The themes of this book aren’t quite as focused as Pratchett’s usual, and it’s too bad because the things he does bother to say are poignant as ever. For instance, Butterfly believes there are causes worth dying for, to which Rincewind replies, “No, there aren’t! Because you’ve only got one life but you can pick up another five causes on any street corner!” And he’s certainly not wrong, particularly when you take into account what an absolute mess this whole affair is turning out to be. But also, more to the point, what’s genuinely upsetting is that plenty of causes don’t seem to get the momentum they deserve unless someone does die, which is probably more what Rincewind is instinctively railing against.
On the other side, we’ve got the Silver Horde being slowly introduced to the thought of perhaps running an empire by stealing it, which they’re not particularly keen on. I’m not sure that I agree with Saveloy’s summation of the horde’s need to do something real (what is real anyhow in this context, nope, maybe let’s not go down that road), but he’s generally pretty sharp about how civilization works with comments like: “… you might not yet be civilized but at least you’re nice and clean, and many people think this is identical.” Ouch.
We haven’t come to the full reveal on Lord Hong’s plan, but the Ankh-Morporkian clothes are kind of big flag to where this whole thing might be leading… We’ll cross that bridge when we come to it. For now, we’ve got the work of rumor and misinformation helping Rincewind along, and even Death has no clue where this is headed.
Asides and little thoughts:
- I do appreciate that it finally occurs to Rincewind that if he would just change his damn clothes people might stop chasing him. Took a while, but you know, running was probably using up a lot of his brain power. In fairness.
- The bit where Three Solid Frogs is painting on a plate, then has to change the whole thing because Rincewind runs by, is meant to be a sendup of the Willow Pattern Plate. The irony of this is that it’s an 18th century design created by English ceramic artists who were looking at works from China. So it would’ve been more accurate to find someone in Ankh-Morpork ripping off the image to slap on pottery. Dibbler could sell tons of them.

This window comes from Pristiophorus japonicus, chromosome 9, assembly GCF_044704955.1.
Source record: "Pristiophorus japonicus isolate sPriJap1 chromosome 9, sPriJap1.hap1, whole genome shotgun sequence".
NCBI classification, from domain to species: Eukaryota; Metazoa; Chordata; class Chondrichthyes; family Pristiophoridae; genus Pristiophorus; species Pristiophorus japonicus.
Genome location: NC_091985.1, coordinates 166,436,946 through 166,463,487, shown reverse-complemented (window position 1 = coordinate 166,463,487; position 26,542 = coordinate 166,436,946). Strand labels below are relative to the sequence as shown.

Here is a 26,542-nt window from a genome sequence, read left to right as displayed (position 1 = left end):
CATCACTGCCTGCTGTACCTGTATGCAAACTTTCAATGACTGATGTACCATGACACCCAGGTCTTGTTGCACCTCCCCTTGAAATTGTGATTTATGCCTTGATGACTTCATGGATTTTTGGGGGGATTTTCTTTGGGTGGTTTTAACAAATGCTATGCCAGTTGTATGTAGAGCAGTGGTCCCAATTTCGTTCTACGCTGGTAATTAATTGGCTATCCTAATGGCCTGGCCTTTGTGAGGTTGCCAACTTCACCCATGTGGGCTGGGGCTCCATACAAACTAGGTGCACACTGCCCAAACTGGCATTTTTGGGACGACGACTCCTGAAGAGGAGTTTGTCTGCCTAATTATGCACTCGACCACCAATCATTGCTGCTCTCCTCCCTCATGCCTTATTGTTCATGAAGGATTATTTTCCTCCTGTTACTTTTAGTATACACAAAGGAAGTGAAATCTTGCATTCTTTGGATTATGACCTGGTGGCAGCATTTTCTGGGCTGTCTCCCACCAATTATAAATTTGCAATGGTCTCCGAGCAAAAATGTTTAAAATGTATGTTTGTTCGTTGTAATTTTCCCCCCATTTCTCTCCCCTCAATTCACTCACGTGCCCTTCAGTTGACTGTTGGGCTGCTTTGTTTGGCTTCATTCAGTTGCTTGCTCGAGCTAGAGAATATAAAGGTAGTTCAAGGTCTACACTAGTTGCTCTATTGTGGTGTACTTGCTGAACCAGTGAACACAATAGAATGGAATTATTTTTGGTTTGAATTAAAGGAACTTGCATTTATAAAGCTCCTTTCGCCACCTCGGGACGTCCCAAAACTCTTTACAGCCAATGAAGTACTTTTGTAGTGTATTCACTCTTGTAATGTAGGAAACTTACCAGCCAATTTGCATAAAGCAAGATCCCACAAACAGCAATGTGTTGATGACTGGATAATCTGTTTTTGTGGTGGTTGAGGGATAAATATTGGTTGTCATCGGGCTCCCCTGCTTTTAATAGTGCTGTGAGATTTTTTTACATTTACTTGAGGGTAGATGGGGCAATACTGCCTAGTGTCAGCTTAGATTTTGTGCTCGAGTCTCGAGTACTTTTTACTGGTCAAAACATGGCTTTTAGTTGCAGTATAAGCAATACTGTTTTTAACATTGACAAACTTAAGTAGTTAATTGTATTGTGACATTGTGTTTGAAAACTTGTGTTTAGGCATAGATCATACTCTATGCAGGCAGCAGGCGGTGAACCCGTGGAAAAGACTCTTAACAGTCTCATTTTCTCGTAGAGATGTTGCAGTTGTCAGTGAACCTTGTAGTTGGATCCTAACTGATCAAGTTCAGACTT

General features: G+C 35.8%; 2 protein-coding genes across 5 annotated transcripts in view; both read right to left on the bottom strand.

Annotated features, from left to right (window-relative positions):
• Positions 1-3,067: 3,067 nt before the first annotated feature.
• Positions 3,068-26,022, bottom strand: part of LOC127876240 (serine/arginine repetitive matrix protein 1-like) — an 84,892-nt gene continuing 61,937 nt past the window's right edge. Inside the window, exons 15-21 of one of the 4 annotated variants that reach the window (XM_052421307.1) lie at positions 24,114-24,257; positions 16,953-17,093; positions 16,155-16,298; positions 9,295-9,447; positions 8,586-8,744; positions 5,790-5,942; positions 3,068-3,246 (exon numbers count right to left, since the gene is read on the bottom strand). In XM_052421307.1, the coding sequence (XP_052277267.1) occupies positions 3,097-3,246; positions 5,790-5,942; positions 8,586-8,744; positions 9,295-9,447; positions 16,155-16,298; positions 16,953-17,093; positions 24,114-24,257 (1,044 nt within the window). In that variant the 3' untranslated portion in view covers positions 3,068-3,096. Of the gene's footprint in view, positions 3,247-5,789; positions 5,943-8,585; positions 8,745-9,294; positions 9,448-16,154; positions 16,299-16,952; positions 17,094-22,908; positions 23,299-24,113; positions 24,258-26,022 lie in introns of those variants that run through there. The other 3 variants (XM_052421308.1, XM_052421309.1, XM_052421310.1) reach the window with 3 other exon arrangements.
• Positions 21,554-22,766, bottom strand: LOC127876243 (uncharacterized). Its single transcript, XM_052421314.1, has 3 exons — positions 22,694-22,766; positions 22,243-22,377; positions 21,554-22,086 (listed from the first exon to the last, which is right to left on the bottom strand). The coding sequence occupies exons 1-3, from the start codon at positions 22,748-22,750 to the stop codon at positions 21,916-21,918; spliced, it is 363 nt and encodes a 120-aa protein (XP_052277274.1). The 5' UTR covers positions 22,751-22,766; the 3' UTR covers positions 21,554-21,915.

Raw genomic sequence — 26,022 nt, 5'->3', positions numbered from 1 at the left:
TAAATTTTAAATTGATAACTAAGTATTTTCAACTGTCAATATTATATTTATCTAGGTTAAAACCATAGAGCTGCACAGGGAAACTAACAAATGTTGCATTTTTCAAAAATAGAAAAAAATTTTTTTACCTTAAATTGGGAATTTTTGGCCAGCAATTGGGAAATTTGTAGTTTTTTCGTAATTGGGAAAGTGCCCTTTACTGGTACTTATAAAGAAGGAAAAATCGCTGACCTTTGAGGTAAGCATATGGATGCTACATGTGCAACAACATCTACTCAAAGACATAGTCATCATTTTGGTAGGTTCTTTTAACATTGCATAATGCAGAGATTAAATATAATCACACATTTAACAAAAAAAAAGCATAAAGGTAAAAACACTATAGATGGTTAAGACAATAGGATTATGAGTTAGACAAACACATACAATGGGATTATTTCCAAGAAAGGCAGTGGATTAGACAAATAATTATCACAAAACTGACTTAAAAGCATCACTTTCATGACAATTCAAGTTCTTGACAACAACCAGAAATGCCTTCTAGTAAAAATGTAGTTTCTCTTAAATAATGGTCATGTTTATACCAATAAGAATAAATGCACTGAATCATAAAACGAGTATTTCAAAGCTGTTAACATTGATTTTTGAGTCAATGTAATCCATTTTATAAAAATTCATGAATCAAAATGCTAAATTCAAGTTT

Cohen came into people’s lives like a rogue planet into a peaceful solar system, and you felt yourself being dragged along simply because nothing like that would ever happen to you again.
A teacher to the core, Mr. Saveloy couldn’t help correcting them, even at swordpoint.
When people who can read and write start fighting on behalf of people who can’t, you just end up with another kind of stupidity.
The floors screamed under him, and behind him someone screamed Rincewind’s nickname, which was: ‘Don’t let him get away!”
He’d never essayed a sashay before, but he reckoned he was due a sashay for quick thinking.
A sufficiently complicated pictogram is worth a thousand words.
ON A NIGHT LIKE THIS, said Death, THE ONLY CERTAIN THING IS UNCERTAINTY. TRITE, I KNOW, BUT TRUE.
The soothsayer’s precognitive abilities, which were considerably more powerful than he believed, told him: this is not a good time to be clairvoyant.
Next week we finish the book!